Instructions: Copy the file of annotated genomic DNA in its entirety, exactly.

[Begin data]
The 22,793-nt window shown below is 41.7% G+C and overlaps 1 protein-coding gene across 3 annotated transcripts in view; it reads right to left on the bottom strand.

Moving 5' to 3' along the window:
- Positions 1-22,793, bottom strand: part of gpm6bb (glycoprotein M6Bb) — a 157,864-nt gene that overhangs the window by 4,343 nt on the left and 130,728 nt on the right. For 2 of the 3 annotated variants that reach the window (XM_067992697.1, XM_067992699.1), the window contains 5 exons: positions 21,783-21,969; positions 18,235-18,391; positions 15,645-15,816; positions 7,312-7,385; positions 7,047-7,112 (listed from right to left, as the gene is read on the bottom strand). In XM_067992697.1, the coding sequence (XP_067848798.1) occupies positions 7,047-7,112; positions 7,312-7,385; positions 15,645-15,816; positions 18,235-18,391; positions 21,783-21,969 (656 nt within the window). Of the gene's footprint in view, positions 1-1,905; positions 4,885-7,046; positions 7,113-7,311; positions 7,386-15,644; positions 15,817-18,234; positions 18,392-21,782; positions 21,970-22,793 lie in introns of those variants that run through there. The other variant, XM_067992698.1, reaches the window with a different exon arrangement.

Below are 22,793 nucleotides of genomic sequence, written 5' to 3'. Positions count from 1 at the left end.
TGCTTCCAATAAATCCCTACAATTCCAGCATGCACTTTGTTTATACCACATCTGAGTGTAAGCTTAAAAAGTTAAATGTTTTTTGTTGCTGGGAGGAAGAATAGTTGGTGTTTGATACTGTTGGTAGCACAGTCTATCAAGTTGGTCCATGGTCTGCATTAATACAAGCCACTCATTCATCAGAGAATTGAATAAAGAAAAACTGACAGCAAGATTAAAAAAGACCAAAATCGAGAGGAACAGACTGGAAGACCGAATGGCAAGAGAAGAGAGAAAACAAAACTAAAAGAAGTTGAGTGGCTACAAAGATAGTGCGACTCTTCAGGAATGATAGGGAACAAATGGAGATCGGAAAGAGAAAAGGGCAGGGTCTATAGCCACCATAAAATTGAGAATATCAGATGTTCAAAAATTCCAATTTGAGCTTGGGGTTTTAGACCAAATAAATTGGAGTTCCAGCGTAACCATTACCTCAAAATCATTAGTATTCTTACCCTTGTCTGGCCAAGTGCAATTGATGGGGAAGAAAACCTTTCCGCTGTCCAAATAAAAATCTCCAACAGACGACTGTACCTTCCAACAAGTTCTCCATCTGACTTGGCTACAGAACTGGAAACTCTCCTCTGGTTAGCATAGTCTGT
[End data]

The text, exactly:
The 22,793-nt window shown below is 41.7% G+C and overlaps 1 protein-coding gene across 3 annotated transcripts in view; it reads right to left on the bottom strand.

Moving 5' to 3' along the window:
- Positions 1-22,793, bottom strand: part of gpm6bb (glycoprotein M6Bb) — a 157,864-nt gene that overhangs the window by 4,343 nt on the left and 130,728 nt on the right. For 2 of the 3 annotated variants that reach the window (XM_067992697.1, XM_067992699.1), the window contains 5 exons: positions 21,783-21,969; positions 18,235-18,391; positions 15,645-15,816; positions 7,312-7,385; positions 7,047-7,112 (listed from right to left, as the gene is read on the bottom strand). In XM_067992697.1, the coding sequence (XP_067848798.1) occupies positions 7,047-7,112; positions 7,312-7,385; positions 15,645-15,816; positions 18,235-18,391; positions 21,783-21,969 (656 nt within the window). Of the gene's footprint in view, positions 1-1,905; positions 4,885-7,046; positions 7,113-7,311; positions 7,386-15,644; positions 15,817-18,234; positions 18,392-21,782; positions 21,970-22,793 lie in introns of those variants that run through there. The other variant, XM_067992698.1, reaches the window with a different exon arrangement.

Below are 22,793 nucleotides of genomic sequence, written 5' to 3'. Positions count from 1 at the left end.
TGCTTCCAATAAATCCCTACAATTCCAGCATGCACTTTGTTTATACCACATCTGAGTGTAAGCTTAAAAAGTTAAATGTTTTTTGTTGCTGGGAGGAAGAATAGTTGGTGTTTGATACTGTTGGTAGCACAGTCTATCAAGTTGGTCCATGGTCTGCATTAATACAAGCCACTCATTCATCAGAGAATTGAATAAAGAAAAACTGACAGCAAGATTAAAAAAGACCAAAATCGAGAGGAACAGACTGGAAGACCGAATGGCAAGAGAAGAGAGAAAACAAAACTAAAAGAAGTTGAGTGGCTACAAAGATAGTGCGACTCTTCAGGAATGATAGGGAACAAATGGAGATCGGAAAGAGAAAAGGGCAGGGTCTATAGCCACCATAAAATTGAGAATATCAGATGTTCAAAAATTCCAATTTGAGCTTGGGGTTTTAGACCAAATAAATTGGAGTTCCAGCGTAACCATTACCTCAAAATCATTAGTATTCTTACCCTTGTCTGGCCAAGTGCAATTGATGGGGAAGAAAACCTTTCCGCTGTCCAAATAAAAATCTCCAACAGACGACTGTACCTTCCAACAAGTTCTCCATCTGACTTGGCTACAGAACTGGAAACTCTCCTCTGGTTAGCATAGTCTGT